Job Growth in the Clean Vehicle Manufacturing Sector

The growth in the number of facilities working on fuel-efficient technologies has been substantial over the past several years. Compared to a 2011 analysis, the May report found two and a half times as many facilities and almost twice as many jobs connected to clean and fuel-efficient vehicle manufacturing. Both reports showed that firms are continuing to develop new technologies and materials, reinforcing a larger trend within the industry in which innovation and recovery throughout the supply chain have been key to overall industry growth and competitiveness.

The report also put a spotlight on the progress that has occurred since the 2008-2009 recession. Since that time, the auto industry has brought back more than 300,000 manufacturing jobs while meeting emissions standards and leading in innovation.

In 2017, total employment in auto and parts manufacturing reached close to one million, while employment at dealers reached over two million—its highest level ever. These jobs in turn support millions more throughout the economy. While the automotive industry has yet to bring back the hundreds of thousands of jobs lost in the decade before the recession, the past eight years represent the first period of sustained growth in auto manufacturing, or U.S. manufacturing as a whole, since 1999. Job growth in the vehicles sector has been a key driver of the gradual recovery of this nation’s manufacturing sector.

Future Innovation and Job Growth

Together, the map and the report help illustrate the significant innovation and growth that has occurred as a result of the effort to make our cars, trucks and SUVs cleaner than ever. Despite the progress that has been made, vehicle fuel economy and greenhouse gas standards are currently under debate, putting innovation and job growth at risk. Keeping fuel economy standards strong will be vital to continuing this growth, and to ensuring that the U.S. remains a world leader in developing – and manufacturing – the next generation of clean vehicles.

Simply put, long-term, common-sense standards have been essential to providing the certainty and level playing field needed for investment in the that are transforming today’s cars, and remain essential to ensuring future investment in emerging technologies and jobs in America. Remaining a leader on strong fuel economy standards will be critical to building on the momentum of the past decade and continuing it into the next.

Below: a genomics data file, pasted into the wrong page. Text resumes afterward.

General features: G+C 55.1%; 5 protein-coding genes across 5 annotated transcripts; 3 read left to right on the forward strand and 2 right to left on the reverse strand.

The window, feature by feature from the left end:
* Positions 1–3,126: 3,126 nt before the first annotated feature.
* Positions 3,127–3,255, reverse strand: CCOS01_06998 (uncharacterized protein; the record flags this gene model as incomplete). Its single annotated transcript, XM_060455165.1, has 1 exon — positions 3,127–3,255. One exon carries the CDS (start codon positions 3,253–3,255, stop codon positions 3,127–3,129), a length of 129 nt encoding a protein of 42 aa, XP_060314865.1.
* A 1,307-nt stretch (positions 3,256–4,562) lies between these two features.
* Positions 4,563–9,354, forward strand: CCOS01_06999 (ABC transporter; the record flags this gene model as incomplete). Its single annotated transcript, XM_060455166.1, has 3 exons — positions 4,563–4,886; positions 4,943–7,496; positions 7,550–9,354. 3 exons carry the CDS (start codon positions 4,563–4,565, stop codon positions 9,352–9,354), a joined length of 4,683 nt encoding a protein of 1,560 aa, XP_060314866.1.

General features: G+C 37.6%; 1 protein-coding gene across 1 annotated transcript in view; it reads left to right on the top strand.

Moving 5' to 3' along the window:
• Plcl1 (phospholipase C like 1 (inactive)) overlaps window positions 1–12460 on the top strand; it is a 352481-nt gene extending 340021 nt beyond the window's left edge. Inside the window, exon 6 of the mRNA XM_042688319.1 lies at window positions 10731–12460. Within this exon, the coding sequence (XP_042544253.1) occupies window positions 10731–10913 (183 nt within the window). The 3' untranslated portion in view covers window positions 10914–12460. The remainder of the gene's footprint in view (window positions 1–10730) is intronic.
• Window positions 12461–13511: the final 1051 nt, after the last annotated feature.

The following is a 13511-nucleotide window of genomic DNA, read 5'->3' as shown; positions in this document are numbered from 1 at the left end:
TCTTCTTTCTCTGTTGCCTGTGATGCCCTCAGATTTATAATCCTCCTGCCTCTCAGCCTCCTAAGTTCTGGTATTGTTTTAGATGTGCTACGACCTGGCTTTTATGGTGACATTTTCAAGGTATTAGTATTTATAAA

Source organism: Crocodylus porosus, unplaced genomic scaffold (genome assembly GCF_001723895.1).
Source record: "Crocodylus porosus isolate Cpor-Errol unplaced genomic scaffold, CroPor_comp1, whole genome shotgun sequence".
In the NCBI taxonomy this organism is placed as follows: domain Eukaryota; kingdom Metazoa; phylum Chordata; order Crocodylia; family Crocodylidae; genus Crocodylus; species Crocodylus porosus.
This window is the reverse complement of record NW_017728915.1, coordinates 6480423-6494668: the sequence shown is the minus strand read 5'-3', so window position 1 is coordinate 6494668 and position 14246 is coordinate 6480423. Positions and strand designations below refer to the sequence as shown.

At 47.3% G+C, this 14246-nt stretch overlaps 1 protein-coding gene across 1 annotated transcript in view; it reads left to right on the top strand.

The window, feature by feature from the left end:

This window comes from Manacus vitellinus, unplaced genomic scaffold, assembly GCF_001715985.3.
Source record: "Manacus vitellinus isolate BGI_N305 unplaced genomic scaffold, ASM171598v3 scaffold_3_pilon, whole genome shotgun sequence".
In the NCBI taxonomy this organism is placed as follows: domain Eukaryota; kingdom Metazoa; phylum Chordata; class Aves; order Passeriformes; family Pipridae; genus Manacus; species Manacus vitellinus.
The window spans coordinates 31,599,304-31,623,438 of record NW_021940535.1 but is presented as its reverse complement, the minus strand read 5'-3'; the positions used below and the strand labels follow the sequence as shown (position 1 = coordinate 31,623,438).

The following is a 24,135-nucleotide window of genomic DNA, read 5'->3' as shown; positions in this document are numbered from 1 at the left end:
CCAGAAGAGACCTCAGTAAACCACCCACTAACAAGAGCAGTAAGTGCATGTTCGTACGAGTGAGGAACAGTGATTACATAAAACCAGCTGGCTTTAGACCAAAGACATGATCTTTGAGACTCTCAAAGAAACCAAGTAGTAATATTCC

Visualizing the Clean Economy, Industry TodayKim Glas is the Executive Director of the BlueGreen Alliance, a national partnership of labor unions and environmental organizations dedicated to expanding the number and quality of jobs while growing a clean energy economy.

Over the past 15 years, Kim Glas has served in senior leadership positions in the Obama administration and the U.S. House of Representatives, most recently serving as the Deputy Assistant Secretary for Textiles, Consumer Goods, and Materials at the U.S. Department of Commerce. In that capacity, she worked to improve the domestic and international competitiveness of the broad product range of U.S. textiles, apparel, consumer goods, metals and mining, forest products, and chemicals and plastics manufacturing sectors and industries.

Prior to her service in the Obama administration, Ms. Glas served for 10 years on Capitol Hill, working extensively on manufacturing, trade, and economic policy issues for Congressman Mike Michaud from Maine and Congressman John LaFalce from New York. As Deputy Chief of Staff/Legislative Director for Congressman Mike Michaud, she led efforts in the House of Representatives to establish the House Trade Working Group, a bipartisan organization consisting of members of Congress, staff, labor, environment, and consumer groups that served as a key coalition in the House on trade and manufacturing issues.